By: Jeff Chang
On June 26, 2013, in United States v. Windsor (Windsor), the Supreme Court decided that section 3 of the Defense Of Marriage Act (DOMA) was unconstitutional. DOMA had limited “marriage” to opposite-gender couples for purposes of federal law. As result of this decision, the IRS has taken the general position that where a provision in the Internal Revenue Code (Code) refers to marriage, husband, wife, or husband and wife, the IRS will interpret the Code to include a valid same-gender marriage and the individuals of the same gender in that relationship. A same-gender marriage is valid if it was validly entered into in a State whose laws authorize the marriage of two individuals of the same gender even if the married couple is now domiciled in a State that does not recognize the validity of same-gender marriage. Therefore, employers and plans in States that do not currently recognize same-gender marriages may be required to recognize same-gender marriages performed in different States. “Marriage” does not include individuals (whether of the opposite gender or the same gender) who have entered into a registered domestic partnership, civil union or other similar, formal relationship under State law that is not treated as a “marriage” under the laws of the State.
More recently, in Notice 2014-19 (Notice), the IRS issued guidance on what sponsors of qualified retirement plans may need to do in order to maintain the tax-qualified status of their plans in light of Windsor. The Notice generally gives plan sponsors until the end of 2014 to make any necessary amendments to bring their plans into compliance. The Notice also clarifies that a plan will not be treated as having a qualification failure if, prior to September 16, 2013, it only recognized same-gender spouses of participants domiciled in a State that recognized same-gender marriage.
An amendment is required if your plan’s current terms do not agree with the way in which the plan is to operate in light of Windsor. Even if your plan does not currently define “spouse,” you may want to amend your plan in order to clarify exactly how you want to operate your plan with respect to same-gender spouses.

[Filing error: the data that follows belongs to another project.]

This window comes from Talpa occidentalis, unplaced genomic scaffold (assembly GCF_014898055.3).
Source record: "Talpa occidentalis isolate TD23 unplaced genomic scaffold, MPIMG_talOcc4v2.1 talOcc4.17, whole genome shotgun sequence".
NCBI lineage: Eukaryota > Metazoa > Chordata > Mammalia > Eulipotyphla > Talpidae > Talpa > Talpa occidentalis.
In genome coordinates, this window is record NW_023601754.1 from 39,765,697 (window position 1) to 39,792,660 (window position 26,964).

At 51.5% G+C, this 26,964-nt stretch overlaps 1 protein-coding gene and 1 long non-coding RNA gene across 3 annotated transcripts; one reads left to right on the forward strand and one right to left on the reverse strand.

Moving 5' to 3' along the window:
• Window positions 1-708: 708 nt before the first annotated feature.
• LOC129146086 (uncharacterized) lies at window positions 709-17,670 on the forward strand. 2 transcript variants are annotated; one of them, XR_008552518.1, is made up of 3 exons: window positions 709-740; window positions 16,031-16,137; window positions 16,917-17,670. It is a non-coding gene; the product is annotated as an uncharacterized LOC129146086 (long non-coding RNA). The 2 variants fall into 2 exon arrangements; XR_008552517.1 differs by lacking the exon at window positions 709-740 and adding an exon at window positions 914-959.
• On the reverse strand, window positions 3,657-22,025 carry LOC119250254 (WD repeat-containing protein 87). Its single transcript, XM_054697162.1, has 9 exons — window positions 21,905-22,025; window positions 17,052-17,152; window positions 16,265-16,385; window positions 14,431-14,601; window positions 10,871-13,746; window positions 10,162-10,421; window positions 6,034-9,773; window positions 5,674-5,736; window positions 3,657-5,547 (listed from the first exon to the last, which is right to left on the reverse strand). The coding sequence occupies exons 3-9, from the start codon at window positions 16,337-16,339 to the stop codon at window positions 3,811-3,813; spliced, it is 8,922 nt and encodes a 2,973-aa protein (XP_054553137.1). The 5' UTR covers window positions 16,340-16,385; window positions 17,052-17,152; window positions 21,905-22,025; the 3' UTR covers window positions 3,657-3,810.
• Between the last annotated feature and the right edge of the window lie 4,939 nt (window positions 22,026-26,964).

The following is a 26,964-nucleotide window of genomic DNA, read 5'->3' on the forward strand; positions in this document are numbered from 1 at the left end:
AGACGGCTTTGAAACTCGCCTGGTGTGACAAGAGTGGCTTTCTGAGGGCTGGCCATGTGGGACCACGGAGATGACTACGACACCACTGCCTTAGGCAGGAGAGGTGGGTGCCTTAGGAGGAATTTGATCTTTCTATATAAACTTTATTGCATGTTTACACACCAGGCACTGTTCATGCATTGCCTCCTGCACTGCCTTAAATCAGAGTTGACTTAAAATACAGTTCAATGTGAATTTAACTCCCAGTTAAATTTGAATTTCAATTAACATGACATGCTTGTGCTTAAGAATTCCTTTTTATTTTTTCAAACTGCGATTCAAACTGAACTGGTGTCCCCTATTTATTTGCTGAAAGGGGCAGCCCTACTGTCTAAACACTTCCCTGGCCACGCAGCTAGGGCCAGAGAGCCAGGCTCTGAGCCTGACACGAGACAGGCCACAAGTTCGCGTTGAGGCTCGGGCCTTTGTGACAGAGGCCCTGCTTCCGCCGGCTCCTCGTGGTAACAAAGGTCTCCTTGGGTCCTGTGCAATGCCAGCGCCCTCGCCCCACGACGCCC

In the case of a governmental 401(a) plan, the deadline is the close of the first regular legislative session of the legislative body with the authority to amend the plan that ends after December 31, 2014. For many public agencies whose governing boards meet on a monthly basis, compliance is required by January 2015. For 403(b) plans and 457(b) plans, the plan should be amended as soon as possible. We recommend the following actions:
1. Review the administration of your plan, starting on June 26, 2013, and confirm that your plan has complied with the Windsor case and the IRS guidance. Once you have made this determination, document it.
2. If your plan has not complied with the Windsor case and the IRS guidance in operation, take appropriate actions under the IRS’s Employee Plans Compliance Resolution System to correct the administration of the plan.
3. Review your plan documents to determine if any of your plans contain a definition that is inconsistent with the Windsor case. If so, amend the plan by the deadline stated above (e.g., January 2015).
4. Even if your plan’s definition is consistent with IRS guidance (or the plan does not define “spouse” specifically), consider adopting a plan amendment to make clear the effective date of the change and the application of these requirements. It is easier to administer new plan rules and requirements that are expressly spelled out.
5. Review and update your plan summary and your employee communications as appropriate.
Jeff Chang is a partner at Best Best & Krieger LLP. He has four decades of experience skillfully evaluating benefit and retirement plan compliance to achieve maximum outcomes for public agency clients throughout California. He can be reached at email@example.com or (916) 329-3685.